On plant murder


About a year ago, a physician in Sichuan gave me a small plant during a rowdy lunchtime banquet. It was a very ceremonial affair, heavy on pomp, light on substance. There was some vacuous speech about how the partnership between [company redacted] and [industry advocacy group redacted] would strengthen and grow over time – resiliency, partnership, mutual benefit, that sort of thing. Or maybe it was some other weak-ass metaphor. Anyway, I’m sure the plant had been dying for a while before I made note of it.* Eight, ten weeks? Maybe longer. I started watching a few weeks ago, but I didn’t do anything about it. It just happened, slowly. This act of watching – in retrospect – seems vaguely menacing.

(Look at the sun! Sinking like a ship.)

The plant is just one of those little fuckers that’s easy to overlook. A succulent maybe three inches tall in a tiny clay pot. It was a very strange gift – and this in a region where hand-carved comb sets are the gold standard – but I was pretty used to strange gifts by then. I didn’t think much of the plant, but when I unceremoniously slipped away from my company apartment in Chengdu I took it with me on the ride to freedom, clutched in my lap for the 56 hour multi-bus trip back east.** It’s been sitting mostly unnoticed on my desk ever since.

I think it died last week, but the final death-knell really rang out while I was writing an email yesterday. I sneezed and opened my eyes to the fallout from a highly-localized and unexpected dust storm, tiny particles floating mist-like and settling on a desk suddenly covered in a thin layer of dirt. So dehydrated was the plant I quite literally exploded the earthen sustenance from its clay barracks.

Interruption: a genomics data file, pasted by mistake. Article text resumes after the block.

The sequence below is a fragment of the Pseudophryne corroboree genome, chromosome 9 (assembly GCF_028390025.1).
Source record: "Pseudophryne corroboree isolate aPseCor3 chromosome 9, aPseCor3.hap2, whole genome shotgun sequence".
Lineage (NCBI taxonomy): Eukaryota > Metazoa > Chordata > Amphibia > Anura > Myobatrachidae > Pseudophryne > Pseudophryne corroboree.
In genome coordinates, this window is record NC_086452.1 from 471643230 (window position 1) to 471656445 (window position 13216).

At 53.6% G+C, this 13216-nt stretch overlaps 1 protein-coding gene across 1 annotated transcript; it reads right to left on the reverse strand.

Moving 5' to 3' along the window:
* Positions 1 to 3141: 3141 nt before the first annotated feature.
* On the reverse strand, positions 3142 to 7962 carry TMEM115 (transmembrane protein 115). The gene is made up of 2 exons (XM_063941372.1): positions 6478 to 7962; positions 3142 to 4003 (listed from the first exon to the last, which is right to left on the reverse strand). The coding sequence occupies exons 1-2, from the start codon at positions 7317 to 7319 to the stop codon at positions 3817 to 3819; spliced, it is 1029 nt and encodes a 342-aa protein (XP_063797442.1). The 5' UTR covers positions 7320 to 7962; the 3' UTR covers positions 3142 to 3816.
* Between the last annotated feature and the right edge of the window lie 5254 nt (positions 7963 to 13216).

Welp, I thought, that’s that. I guess I’m a murderer now.

Death-by-neglect aside, the now-wholly-deceased plant was still beautiful. Once the very definition of plump, it had become gaunt and slightly grayish as the weeks wore on – a stark difference from its cheery-green heyday when it appeared to be so full of moisture that one could imagine surviving on it alone, enjoying one succulent mouthful after another forevermore.

But its new form – that of a dead plant – was still fetching. The network of roots has been laid bare, and the way they had grown in one direction, then hit the pot or another root before turning and extending downwards and reversing course and winding back up towards the light or wherever the hell was a wonderful sight to see. Looked quite a bit like a three dimensional map of some ancient, thriving city, albeit one excavated by sneeze – a very unusual archeological technique.

So the plant is super dead now. Whoops! But I’ll file it under good riddance, and you won’t find me mourning the loss of a relic from a brief chapter written to fail. What good is the past if a sneeze can’t blow it all away?


* Maybe it wasn’t very resilient after all?^ Not unlike the highly-specialized sector of industry it was meant to represent, which less than a year later would spectacularly combust under scrutiny from a wide coalition of China’s ministries, not to mention the US and British justice departments, who no doubt took umbrage with the (allegedly-)widespread violations of the Foreign Corrupt Practices Act and the Anti-Bribery Act.

**I was worried I’d be thrown under the bus by [company redacted] as a way of demonstrating its iron-fist approach to “non-compliant employees”, which, when coupled with my fear that I would become the poster boy for China’s recently-overhauled immigration policy, had me high-tailing it out of there like a soggy cat in the tub.

^More likely, though, is that I’m a terrible plant owner.


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